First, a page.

Regional Women’s Networks: Strengthening Solidarity and Equality

published 18 March 2024 updated 11 April 2024

The critical role of regional women’s networks in fostering solidarity and addressing gender issues within unions, the education sector, and society was underscored in a recent virtual event hosted by Education International (EI). Participants from across the globe convened to explore the joint efforts of EI members and regional offices in advancing gender equality and justice.

Empowering Women: The Heart of Regional Networks

Women’s networks play a pivotal role in amplifying the voices of female educators, union members, and activists. These networks serve as vital platforms for collaboration, knowledge-sharing, and collective action. During the EI meeting, the focus was squarely on understanding how these networks operate, their coordination mechanisms, and their impact on strengthening education unions.

The Long-Standing Legacy of Latin America and Africa Networks

Among the standout examples were the Latin America and Africa women’s networks, which have stood the test of time and established robust systems of cooperation within EI. In Latin America the networks bring together diverse organizations from 33 organisations in 16 countries in Latin America, fostering a sense of unity and shared purpose.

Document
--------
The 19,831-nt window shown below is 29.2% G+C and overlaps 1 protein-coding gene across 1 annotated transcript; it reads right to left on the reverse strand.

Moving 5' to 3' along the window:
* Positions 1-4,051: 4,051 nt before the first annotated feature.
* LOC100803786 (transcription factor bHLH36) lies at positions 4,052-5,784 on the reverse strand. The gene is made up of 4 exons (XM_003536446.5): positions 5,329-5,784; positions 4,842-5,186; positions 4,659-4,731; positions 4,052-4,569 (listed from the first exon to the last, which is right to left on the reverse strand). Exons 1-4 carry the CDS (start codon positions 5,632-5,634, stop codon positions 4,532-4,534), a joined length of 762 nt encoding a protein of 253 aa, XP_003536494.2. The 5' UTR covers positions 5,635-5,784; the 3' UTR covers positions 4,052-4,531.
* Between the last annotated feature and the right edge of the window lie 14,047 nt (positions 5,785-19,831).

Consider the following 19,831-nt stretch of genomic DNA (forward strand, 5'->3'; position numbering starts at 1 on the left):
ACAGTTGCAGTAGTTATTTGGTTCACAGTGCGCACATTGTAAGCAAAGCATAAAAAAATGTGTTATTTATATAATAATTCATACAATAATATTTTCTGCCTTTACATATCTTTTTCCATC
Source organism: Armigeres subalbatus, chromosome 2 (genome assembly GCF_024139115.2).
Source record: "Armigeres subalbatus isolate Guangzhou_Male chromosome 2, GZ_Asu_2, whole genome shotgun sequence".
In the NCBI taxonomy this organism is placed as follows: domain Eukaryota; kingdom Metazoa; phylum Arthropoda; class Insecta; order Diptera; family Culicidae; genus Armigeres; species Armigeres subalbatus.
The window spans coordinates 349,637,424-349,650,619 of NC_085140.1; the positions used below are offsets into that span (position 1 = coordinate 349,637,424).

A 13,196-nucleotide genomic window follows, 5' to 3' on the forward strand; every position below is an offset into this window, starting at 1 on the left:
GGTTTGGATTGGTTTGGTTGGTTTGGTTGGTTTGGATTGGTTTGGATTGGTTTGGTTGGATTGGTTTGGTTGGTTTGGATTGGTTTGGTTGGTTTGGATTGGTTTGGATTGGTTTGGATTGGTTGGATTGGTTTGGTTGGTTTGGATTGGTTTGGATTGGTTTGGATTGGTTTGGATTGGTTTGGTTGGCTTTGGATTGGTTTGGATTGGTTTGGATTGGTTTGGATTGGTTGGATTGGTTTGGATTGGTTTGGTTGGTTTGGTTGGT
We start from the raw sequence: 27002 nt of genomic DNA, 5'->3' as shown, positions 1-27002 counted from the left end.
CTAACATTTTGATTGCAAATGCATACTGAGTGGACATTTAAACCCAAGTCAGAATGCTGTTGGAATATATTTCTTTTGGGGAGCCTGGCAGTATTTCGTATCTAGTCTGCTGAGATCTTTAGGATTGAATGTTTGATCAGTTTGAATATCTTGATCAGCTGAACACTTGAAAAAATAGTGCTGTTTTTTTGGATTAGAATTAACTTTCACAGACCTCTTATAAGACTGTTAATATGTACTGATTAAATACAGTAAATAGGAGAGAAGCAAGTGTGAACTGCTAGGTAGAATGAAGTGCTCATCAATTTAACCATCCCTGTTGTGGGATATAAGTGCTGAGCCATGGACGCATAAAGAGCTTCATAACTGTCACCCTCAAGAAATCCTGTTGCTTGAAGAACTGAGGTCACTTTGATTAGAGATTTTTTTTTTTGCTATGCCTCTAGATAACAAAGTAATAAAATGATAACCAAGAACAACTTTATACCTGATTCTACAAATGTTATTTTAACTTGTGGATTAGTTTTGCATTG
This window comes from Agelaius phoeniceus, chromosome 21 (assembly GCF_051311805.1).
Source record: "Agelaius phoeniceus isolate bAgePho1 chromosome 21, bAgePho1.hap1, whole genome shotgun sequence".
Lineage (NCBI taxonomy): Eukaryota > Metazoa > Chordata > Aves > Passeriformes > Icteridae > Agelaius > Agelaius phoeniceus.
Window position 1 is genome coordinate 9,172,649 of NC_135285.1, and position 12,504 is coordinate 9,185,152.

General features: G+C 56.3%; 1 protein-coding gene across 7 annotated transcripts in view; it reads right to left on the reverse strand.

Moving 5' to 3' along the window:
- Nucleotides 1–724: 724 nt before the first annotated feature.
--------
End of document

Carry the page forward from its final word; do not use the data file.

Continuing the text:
Gabriela Sancho, coordinator of the EI Women’s Network in Latin America, emphasized the strategic significance of these networks. “In our region, where the teaching profession is predominantly female,” she explained, “our women’s network serves as both a political and organizational strategy within our unions.”

International Cooperation: A Cornerstone of Success

Sancho highlighted the critical role of international cooperation. “Without political, strategic, financial, and union support,” she asserted, “the level of consolidation achieved by the women’s network in Latin America would not have been possible.” The network collaborates closely with sister union organizations worldwide, including the Canadian Teachers’ Federation (CTF), the Suomen Ammattiliittojen Solidaarisuuskeskus (SASK) of Finland, the Union of Education Norway (UEN), the Swedish Teachers' Union (STU), and the National Education Union (NEA) of the USA.

Addressing Structural Violence and Inequality

Sancho also drew attention to the persistent challenges faced by women. “Structural violence, rooted in historical and societal factors,” she stated, “contributes to an ongoing dynamic of inequality.” The urgency to organize and empower women remains paramount. “Our women’s network,” Sancho emphasized, “is our strategic response. We seek equality and explore alternative avenues for political engagement.”

Empowering African Women in Education: AWEN’s Journey

The African Women in Education Network (AWEN) has also been keen on empowerment, resilience, and progress for unionists, according to members involved in the network. Coordinated by Education International Africa (EIA), AWEN stands at the forefront of advancing gender equality within education unions across the African continent.

A Purpose-Driven Network